In the heart of Älmhult is the IKEA Museum, which tells the story not only of the famous home furnishing company, but also of Sweden’s journey into modern times. New at the museum this spring are not-to-miss exhibitions Look Music and Sustain Able Voices.

“We welcome everyone to the IKEA Museum,” says Cecilia Johansson, manager at IKEA Museum. “At IKEA, we have always been curious about life at home, and we know that many are curious about us and our story, too. So, we wanted to create a meeting place where people can find out about our roots and how we work.”

The museum is located in what was the very first IKEA store from 1958 in Älmhult, and the building has been restored to its original form according to drawings by architect Claes Knutson. The main exhibition shows the story of IKEA, as well as the life and achievements of founder Ingvar Kamprad and the development of the region of Småland. The museum gives behind-the-scenes peeks at how the IKEA range is created through IKEA Democratic Design principles and how it shapes ways of working. Visitors can also see a broader aspect of what IKEA is curious about and where the company is going.

IKEA museum

Music and young design

IKEA Museum hosts a number of temporary exhibitions too: for instance, the recent EveryBody, about inclusive design and how society needs to adapt to everyone for a good home environment. Currently showing is Look Music, until 3 May, which presents IKEA’s relationship with music and its impact on the product range. Music fills the home with life and brings people together, and in this exhibition, visitors can experience music like never before. “We share some old gems such as spin discs from the 1970s, but we also look into the future of innovative listening in IKEA SYMFONISK,” says Anna Sandberg Falk, curator at IKEA Museum.

Later this spring, the museum will present Sustain Able Voices in a collaboration with the Swedish Society of Crafts and Design. The exhibition shows award-winning, young Swedish designers from 2004 to 2020 in areas such as interior design, furniture, product design and architecture, and their thinking around sustainability. It will be open from 5 March to 13 September. The next exhibition, opening in the summer, is a playful, interactive experience for both adults and children.

Visitors can take part in a range of activities related to the ongoing exhibitions, such as talks, workshops, and after work events called Äfterwork. Afterwards, why not visit the shop with a unique range of IKEA products, newly produced as well as vintage, souvenirs and IKEA miniatures. And re-energise in the museum restaurant, where food is prepared from scratch and the menu is based around the famous meatballs, including everything from salmon balls to veggie balls.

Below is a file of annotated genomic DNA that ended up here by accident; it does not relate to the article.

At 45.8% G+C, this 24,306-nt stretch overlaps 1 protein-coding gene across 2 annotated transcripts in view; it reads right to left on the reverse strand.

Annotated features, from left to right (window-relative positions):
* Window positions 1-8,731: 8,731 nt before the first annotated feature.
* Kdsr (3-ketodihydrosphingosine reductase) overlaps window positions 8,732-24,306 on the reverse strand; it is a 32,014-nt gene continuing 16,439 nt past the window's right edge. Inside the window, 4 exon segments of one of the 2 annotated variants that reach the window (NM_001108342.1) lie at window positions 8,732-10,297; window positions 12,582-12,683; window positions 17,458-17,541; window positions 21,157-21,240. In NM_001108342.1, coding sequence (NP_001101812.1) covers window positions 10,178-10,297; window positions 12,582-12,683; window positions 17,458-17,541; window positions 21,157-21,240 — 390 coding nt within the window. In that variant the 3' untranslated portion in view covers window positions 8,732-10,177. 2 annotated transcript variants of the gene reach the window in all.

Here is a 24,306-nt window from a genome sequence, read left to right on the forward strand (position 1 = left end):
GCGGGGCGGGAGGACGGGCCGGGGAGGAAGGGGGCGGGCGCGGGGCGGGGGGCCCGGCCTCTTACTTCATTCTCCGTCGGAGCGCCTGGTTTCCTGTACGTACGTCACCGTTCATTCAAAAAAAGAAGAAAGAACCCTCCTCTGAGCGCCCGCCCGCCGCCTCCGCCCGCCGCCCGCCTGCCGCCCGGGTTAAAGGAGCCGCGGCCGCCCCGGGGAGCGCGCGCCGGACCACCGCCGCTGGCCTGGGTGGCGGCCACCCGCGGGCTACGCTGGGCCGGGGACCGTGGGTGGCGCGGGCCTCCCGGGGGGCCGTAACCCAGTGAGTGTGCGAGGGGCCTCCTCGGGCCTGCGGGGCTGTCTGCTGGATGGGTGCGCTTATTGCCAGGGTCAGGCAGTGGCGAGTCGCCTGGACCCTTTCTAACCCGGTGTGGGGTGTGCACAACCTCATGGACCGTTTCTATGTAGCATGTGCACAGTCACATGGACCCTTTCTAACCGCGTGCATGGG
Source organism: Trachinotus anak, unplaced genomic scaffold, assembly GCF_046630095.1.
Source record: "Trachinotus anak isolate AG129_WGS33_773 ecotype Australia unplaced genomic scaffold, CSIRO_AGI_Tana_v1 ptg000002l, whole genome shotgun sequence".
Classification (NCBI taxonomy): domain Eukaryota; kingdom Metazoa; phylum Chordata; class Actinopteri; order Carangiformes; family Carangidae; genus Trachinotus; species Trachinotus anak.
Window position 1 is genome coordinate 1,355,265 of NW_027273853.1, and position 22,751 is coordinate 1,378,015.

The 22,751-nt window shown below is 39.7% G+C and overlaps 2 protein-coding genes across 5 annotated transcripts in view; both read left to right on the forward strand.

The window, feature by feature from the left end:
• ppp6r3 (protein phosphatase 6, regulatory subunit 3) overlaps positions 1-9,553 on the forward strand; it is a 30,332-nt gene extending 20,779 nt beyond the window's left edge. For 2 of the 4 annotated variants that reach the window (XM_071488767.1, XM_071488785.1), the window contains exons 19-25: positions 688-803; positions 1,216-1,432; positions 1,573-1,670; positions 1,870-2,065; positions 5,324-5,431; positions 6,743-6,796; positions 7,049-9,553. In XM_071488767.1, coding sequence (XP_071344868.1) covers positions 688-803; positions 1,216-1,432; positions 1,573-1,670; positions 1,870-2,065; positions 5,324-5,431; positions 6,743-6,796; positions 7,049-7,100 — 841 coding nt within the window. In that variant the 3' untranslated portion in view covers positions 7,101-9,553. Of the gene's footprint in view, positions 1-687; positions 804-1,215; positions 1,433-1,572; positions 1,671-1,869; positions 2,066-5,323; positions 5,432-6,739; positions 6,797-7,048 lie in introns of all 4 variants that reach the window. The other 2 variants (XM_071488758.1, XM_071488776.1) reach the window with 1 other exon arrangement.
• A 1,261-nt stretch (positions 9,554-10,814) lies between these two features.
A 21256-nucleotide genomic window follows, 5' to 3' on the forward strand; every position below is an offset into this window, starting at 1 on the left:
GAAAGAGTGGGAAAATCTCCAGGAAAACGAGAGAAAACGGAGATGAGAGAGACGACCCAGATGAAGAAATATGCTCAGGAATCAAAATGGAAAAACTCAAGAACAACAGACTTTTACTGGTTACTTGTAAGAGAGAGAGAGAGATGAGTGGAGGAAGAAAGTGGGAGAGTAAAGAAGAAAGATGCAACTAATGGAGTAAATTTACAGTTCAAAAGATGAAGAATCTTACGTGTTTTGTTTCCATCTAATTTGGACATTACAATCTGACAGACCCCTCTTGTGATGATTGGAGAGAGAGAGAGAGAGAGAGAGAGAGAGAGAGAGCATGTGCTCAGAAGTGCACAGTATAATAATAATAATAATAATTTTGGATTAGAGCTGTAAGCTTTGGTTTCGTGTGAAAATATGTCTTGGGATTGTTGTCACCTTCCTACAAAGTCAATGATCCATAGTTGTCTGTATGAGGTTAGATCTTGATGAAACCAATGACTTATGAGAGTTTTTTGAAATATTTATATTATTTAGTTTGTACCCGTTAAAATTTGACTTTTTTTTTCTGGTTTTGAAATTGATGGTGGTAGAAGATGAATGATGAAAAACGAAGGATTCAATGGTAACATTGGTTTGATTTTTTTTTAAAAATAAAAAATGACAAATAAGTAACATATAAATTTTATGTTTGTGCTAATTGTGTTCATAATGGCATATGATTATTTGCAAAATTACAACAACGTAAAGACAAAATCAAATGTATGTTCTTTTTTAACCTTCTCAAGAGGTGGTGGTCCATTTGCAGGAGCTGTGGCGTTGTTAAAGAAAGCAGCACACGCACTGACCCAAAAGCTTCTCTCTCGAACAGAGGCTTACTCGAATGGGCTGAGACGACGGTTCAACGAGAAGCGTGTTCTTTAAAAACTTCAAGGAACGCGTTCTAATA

IKEA museum

IKEA Hotell, an unknown gem

Just across the street from IKEA Museum is the only IKEA Hotell in the world. IKEA’s founder, Kamprad, had been in America and was inspired by the motel concept. IKEA Motel opened for shop customers to stay overnight, which eventually developed into a unique IKEA Hotell, welcoming guests from all over the world.

2 IKEA_2_kamprad

IKEA’s founder Ingvar Kamprad ca. 1968-1970

All 254 hotel rooms, public areas and meeting rooms are, of course, furnished with IKEA products. The restaurant serves a Scandinavian menu, based on produce from Småland, and there are plenty of events such as live music. “We want to be a home away from home and a meeting place for all guests visiting, working or living in Älmhult,” says Malin Lundgren, manager at IKEA Hotell.

And Älmhult has plenty more to discover: for instance, nearby Råshult, birthplace of the famous botanist Carl von Linnaeus, who formalised the system of naming organisms. There is a lot to explore in the close vicinity in terms of design, and both Malmö and Copenhagen in Denmark are not far. Welcome to Småland and Älmhult, the heart of IKEA.


Älmhult is a small town in the middle of the deep, Swedish forest, but with a convenient two-hour direct train connection from Copenhagen airport and 3.5 hours by fast-speed train from Stockholm. The closest airport, in Växjö, is less than an hour’s drive away.

Visit the IKEA Museum and discover The Story of IKEA.

Open daily, 10am to 6pm.

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